In general, clients with programs that have a lot of carriers sharing both the primary and excess, good losses, proper valuations, and newer properties are seeing favorable renewals with rate increases in the 5% to 10% range.
On the other side of the equation are clients who have horrendous valuations, own older properties and are in tough areas of the country that will continue to see renewal challenges and rate increases well north of 25%. Several programs have been unable to get their capacity renewed or had to renew with some severe underwriting changes and in some cases, customers coming out of these programs are seeing rates adjust north of 100%.
The Road Ahead for the Property Market
As a general observation, we are still a ways away from market conditions materially improving for buyers. The market is certainly getting easier to predict and expectations are easier to manage, but E&S carriers are still in "selective" mode, and standard markets aren't looking to set any new business records.
Most E&S markets still aren't under any pressure to grow and are happy to walk away from risks that don't generate the rate or return on capital they're looking for. I can't even begin to tell you how many markets have said something along the lines of "These are the deductibles and terms I need to support the risk, and if that doesn't work, we are comfortable walking away." It's almost as if I took half the market and put them in a seminar on how to politely tell brokers to go pound sand.
It's a challenging time for carriers, brokers and clients, and even though everyone is focused on creating long-lasting partnerships, there are certainly lots of times where the transaction feels about as far away from a partnership as you can imagine. The fact remains, however, that in those cases what has been provided is in fact the only available solution.
As the second half of the year unfolds, we are going to see more of the same. I would expect rates to continue to average 5% to 15% up across multiple asset classes, and all eyes will continue to be on the Atlantic and Gulf Coast to see how hurricane activity impacts the years ahead.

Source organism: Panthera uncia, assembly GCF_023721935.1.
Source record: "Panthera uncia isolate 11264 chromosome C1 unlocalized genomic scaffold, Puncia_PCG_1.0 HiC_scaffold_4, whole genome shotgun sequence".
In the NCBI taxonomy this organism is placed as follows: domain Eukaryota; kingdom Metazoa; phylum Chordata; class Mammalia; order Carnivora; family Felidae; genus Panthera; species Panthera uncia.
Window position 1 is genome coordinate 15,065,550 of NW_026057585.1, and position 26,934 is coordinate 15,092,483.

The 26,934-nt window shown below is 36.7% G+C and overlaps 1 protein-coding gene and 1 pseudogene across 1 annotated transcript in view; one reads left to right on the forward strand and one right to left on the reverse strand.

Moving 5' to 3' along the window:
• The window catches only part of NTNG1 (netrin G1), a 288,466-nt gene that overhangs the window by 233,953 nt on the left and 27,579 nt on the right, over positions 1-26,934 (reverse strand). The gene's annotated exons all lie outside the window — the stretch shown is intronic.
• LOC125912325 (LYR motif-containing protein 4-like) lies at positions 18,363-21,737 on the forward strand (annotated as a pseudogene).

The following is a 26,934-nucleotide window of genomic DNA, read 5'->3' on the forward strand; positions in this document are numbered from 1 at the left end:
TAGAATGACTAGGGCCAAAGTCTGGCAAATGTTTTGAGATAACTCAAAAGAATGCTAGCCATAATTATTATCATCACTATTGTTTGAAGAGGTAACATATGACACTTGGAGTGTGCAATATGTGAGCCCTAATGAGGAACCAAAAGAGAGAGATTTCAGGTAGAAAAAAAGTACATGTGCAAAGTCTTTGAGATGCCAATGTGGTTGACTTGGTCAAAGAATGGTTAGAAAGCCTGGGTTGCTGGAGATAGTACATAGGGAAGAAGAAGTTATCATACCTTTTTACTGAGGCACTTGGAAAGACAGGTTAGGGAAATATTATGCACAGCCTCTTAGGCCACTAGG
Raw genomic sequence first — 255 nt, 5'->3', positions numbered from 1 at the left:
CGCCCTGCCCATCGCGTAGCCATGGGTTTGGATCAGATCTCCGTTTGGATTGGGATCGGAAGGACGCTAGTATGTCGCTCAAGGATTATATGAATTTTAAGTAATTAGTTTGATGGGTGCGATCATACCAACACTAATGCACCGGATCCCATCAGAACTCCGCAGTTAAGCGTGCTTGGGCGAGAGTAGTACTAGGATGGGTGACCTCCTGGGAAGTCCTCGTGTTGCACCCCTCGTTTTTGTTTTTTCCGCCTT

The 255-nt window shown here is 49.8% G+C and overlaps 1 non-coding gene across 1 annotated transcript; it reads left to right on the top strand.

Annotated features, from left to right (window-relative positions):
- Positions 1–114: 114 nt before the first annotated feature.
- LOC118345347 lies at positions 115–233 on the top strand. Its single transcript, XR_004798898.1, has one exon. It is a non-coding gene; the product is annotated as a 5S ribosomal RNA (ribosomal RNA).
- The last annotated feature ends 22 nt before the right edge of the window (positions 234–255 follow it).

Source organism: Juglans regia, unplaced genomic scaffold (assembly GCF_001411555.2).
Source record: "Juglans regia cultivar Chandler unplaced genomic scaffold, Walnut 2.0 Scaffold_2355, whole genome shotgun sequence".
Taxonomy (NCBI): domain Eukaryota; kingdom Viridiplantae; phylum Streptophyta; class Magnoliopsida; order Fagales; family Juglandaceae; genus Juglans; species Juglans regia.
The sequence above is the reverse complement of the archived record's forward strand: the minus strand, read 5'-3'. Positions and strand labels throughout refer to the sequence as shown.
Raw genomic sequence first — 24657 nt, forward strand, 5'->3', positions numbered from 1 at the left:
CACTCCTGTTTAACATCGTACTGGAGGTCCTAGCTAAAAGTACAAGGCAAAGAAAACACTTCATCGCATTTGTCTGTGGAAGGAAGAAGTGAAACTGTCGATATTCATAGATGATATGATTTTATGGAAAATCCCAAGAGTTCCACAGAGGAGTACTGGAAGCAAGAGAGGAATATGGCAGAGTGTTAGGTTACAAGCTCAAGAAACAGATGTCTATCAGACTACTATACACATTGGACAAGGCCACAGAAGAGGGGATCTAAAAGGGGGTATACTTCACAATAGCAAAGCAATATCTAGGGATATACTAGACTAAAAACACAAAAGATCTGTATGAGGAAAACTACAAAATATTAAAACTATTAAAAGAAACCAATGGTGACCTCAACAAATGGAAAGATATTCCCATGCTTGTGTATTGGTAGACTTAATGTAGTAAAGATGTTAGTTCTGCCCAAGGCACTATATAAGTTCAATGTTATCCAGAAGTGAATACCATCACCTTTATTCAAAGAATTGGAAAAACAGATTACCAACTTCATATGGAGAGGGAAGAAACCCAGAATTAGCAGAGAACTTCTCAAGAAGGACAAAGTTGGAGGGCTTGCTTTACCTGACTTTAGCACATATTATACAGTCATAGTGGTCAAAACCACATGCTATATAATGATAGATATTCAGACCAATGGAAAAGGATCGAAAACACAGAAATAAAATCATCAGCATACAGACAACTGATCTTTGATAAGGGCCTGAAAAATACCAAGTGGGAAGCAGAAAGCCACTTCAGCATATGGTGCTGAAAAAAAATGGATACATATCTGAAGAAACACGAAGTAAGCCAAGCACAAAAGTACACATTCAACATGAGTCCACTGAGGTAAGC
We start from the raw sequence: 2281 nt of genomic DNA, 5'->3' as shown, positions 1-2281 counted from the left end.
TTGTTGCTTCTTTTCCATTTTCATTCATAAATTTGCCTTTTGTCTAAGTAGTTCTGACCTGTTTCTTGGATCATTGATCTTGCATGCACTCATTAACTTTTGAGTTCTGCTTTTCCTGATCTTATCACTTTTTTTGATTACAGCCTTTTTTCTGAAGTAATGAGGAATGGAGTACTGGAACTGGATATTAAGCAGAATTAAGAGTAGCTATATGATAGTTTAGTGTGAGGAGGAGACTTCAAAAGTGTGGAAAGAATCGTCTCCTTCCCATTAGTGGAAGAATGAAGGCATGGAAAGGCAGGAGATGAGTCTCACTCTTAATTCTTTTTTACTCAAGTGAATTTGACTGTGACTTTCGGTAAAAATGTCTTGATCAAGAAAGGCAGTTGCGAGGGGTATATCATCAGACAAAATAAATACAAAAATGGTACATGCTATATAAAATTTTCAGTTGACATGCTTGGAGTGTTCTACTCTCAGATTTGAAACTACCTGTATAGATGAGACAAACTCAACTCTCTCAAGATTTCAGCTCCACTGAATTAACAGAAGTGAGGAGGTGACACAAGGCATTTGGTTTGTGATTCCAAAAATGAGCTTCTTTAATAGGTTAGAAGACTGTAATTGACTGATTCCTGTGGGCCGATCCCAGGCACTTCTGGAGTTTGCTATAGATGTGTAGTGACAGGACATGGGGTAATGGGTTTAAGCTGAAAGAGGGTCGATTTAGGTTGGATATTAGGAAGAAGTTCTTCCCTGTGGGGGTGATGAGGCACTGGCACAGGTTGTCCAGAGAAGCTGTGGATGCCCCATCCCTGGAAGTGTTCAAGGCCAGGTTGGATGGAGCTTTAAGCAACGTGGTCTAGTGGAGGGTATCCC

The good news is that with increased rates, better valuations in the market and favorable deductibles for carriers, many insurance companies can still weather a few storms and make a profit. The market is poised for more carrier profitability in the future, which should continue to give clients relief.
At RPS, we expect that this relief will come slowly and will depend heavily on some quieter years from a macro-insured loss standpoint. We're here for you; please don't hesitate to reach out to anyone at RPS to help you navigate the opportunities in front of you. I wish you all the best as we wrap up the latter half of 2022.
The most important commitment all of us at RPS will make to our customers is that we will work with you to find the best possible solution available in the market to suit your clients' needs. We ask you to help us understand what items your insured can be flexible in terms of limits and deductibles, to better mitigate insurance costs while still protecting their assets for the times when they need protection the most.
Now I know some of you probably would have preferred I got right to the point, so in an effort to generalize a very complicated market, I will leave you with this summary: rates will continue to rise on average between 2.5% and 12.5% for accounts that don't need to be restructured, aren't loss-affected and don't have meaningful exposure to some of the industry hot spots. Clients who don't fit this demographic are likely to see increases north of 20%, and it will require a lot of time and hard work to reposition them for future stability.